Caponata is a wonderful dish made primarily with eggplant and other vegetables then combined with various vinegars and sugar to produce an “agrodolce” or a “sweet and sour” taste.
Caponata is mostly identified as a Sicilian dish though beyond that it’s origins are unknown. If you search for a “classic” caponata recipe you’ll find many and they’re all different, often very much so. You’ll find recipes that grill the all the vegetables then mix them together with other ingredients; you’ll find recipes that stew everything together. You will also find recipes that use tomatoes and others that don’t. Some recipes use only red wine vinegar or only balsamic vinegar; some recipes use both. Many versions include raisins, pignioli nuts, olives and capers. Other versions peel the eggplant while others don’t. However it’s made, caponata can be served as an appetizer, as a side or even as a main dish; and it can be served cold, room temperature or even warm. So what it really comes down to is that everyone who makes and serves caponata has his or her own way of doing so. In other words it’s an incredibly versatile dish, in every way.
I’ve been making caponata for years and my version evolved from several recipes I have found, from sampling many variations made by others and by experimenting with and refining my own preferred ingredients and method for preparation. This has led to a version that suits my tastes, to that of my family, and to what I believe conforms to and can reasonably be called Caponata. At least as much as any other “classic” version can be. My method involves stewing the vegetables in red wine vinegar and at the end of the cooking cycle adding chopped olives, capers and balsamic vinegar. This results in a sweet and “tangy“ preparation. Also keep in mind that caponata is best made at least a day before you intend to serve it to allow all the flavors to blend and mellow.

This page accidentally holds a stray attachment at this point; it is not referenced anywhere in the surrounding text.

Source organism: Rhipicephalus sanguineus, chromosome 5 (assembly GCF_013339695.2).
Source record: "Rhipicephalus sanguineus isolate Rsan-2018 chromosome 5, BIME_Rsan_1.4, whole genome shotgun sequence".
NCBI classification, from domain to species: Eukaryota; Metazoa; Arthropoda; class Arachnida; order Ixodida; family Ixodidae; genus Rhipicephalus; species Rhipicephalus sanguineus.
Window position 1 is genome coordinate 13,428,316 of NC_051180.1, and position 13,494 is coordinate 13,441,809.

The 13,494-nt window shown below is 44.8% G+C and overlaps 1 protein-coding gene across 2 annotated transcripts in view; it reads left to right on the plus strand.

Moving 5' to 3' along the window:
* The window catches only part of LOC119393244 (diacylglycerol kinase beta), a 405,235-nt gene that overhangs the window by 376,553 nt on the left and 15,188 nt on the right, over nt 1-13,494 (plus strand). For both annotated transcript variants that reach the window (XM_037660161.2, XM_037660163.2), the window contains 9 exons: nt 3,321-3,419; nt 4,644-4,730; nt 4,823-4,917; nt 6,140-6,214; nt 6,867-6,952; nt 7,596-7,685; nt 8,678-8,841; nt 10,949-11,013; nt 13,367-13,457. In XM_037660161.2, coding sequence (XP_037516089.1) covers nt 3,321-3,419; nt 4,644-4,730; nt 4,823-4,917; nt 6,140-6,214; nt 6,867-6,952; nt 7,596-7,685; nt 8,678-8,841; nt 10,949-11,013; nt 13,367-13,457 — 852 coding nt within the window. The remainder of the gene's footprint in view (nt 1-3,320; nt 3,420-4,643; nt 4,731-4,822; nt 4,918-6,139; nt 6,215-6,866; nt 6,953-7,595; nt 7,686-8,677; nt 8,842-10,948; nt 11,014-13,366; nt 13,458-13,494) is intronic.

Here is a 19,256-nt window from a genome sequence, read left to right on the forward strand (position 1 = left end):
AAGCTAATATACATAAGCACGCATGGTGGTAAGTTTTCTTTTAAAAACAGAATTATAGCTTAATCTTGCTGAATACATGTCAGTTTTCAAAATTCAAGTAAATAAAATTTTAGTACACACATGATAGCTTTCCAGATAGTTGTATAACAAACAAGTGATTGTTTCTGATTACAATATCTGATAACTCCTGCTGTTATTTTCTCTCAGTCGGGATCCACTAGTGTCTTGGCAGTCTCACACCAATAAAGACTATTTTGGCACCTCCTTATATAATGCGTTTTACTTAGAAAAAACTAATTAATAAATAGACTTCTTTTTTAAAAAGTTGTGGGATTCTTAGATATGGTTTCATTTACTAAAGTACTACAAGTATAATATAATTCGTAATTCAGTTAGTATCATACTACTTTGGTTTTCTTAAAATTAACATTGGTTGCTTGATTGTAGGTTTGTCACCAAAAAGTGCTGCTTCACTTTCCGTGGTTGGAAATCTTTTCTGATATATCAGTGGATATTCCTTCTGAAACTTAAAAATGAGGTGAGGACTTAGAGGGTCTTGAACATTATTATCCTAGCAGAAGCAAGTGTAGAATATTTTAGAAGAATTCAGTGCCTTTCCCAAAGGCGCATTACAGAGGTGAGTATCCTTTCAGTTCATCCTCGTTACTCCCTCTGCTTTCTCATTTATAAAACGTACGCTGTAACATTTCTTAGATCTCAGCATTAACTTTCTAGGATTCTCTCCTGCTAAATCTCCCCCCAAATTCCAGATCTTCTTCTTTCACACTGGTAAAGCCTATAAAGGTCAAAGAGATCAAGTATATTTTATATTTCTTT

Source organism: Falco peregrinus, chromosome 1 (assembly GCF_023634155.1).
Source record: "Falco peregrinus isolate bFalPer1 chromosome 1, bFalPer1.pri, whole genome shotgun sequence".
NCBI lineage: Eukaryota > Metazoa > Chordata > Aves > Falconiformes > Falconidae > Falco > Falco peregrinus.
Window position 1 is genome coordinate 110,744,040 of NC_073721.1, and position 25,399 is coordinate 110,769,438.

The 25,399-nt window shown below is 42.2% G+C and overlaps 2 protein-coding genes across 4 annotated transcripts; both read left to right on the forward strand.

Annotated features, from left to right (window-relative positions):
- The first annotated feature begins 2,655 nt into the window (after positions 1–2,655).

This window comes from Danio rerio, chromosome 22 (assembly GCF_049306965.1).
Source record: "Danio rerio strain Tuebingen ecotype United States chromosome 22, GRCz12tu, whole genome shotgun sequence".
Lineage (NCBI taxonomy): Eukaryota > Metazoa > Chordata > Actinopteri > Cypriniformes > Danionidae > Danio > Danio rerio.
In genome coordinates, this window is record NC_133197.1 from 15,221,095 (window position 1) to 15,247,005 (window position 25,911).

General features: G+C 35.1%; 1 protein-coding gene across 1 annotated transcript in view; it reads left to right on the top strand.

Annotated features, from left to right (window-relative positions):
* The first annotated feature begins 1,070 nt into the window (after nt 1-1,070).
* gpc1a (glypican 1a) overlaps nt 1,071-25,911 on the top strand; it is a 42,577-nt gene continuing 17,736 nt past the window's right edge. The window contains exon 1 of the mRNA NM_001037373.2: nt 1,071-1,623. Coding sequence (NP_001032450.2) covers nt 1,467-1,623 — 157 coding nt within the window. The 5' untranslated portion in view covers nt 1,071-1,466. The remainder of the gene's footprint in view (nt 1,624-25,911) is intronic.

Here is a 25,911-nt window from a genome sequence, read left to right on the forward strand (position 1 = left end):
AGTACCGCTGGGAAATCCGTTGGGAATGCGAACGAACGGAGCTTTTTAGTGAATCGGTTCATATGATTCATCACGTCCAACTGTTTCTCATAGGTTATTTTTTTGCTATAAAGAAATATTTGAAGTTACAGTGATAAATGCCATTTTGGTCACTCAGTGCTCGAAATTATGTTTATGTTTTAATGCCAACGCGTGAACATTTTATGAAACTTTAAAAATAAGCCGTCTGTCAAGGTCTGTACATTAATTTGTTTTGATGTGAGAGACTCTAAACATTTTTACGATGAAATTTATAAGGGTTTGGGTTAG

One of my favorite ways to enjoy caponata is served on bruschetta, toasted Italian bread. A special treat would be to use homemade Italian bread a recipe for which can be found here on Così Italiano at, HOMEMADE ITALIAN BREAD – PANE CASERECCIO. This is a great as as a snack or as part of an antipasto. Simply slice the bread into thick slices, toast, drizzle with a little extra virgin olive oil and then top with a couple of spoonful’s of caponata. Another idea is to use ciabatta rolls cut in half and toasted. Fast, simple and delicious.
As I mentioned above, the caponata is best made at least a day before serving, and it will remain fresh in a tightly sealed container for several days.
- 1 Large eggplant, peeled or unpeeled, cut into 1-inch cubes
- 1 Large yellow onion, chopped into ½ inch dice
- 1 Red pepper, chopped into ½ inch dice
- 1 Green pepper, chopped into ½ inch dice
- 2 Stalks celery, white lobes and leaves removed, chopped
- 4 Cloves garlic, finely chopped, or more to taste
- 2 cups Crushed tomatoes
- 14.5 ounce Can regular or petite-diced tomatoes with juice
- 2 tbsp Sugar
- 1 tsp Salt
- 1 can Black or green olives, or use some of both, coarsely chopped
- 2 ounces Capers, non-pereil
- 1 tsp Italian seasoning
- ½ cup Red wine vinegar
- ½ cup Balsamic vinegar
- In a deep saucepot, add the olive oil and peppers and celery and sauté over medium heat for 2 minutes.
- Add the onions and garlic and continue to sauté for 3 more minutes.
- Add the eggplant and red wine vinegar and stir all the vegetables together, cover and let cook, stirring frequently, until the eggplant just begins to soften. You’ll see this when all the eggplant has changed color.
- Add the diced tomatoes with juice, crushed tomatoes, Italian seasoning, sugar and salt and mix everything together. Bring to a boil then cover and reduce the heat to simmer. Be sure to stir frequently and as the caponata stews, taste to adjust seasoning.
- Continue to simmer and stir for about an hour until the eggplant is cooked through and most the liquid is absorbed. Remove from heat and add the chopped olives, capers and balsamic vinegar to taste and mix well.
- Allow the caponata to cool to room temperature then store in the refrigerator in a tightly sealed container until ready to serve. Note that this freezes well.
- Crusty Italian bread sliced thick or ciabatta rolls cut in half
- Extra virgin olive oil
- Toast the bread slices and drizzle with a little extra virgin olive oil.
- Top with a couple of spoonful’s of caponata or your favorite topping
Image: Eggplant and tomato caponata is used under license from Adobe Stock: © fahrwasser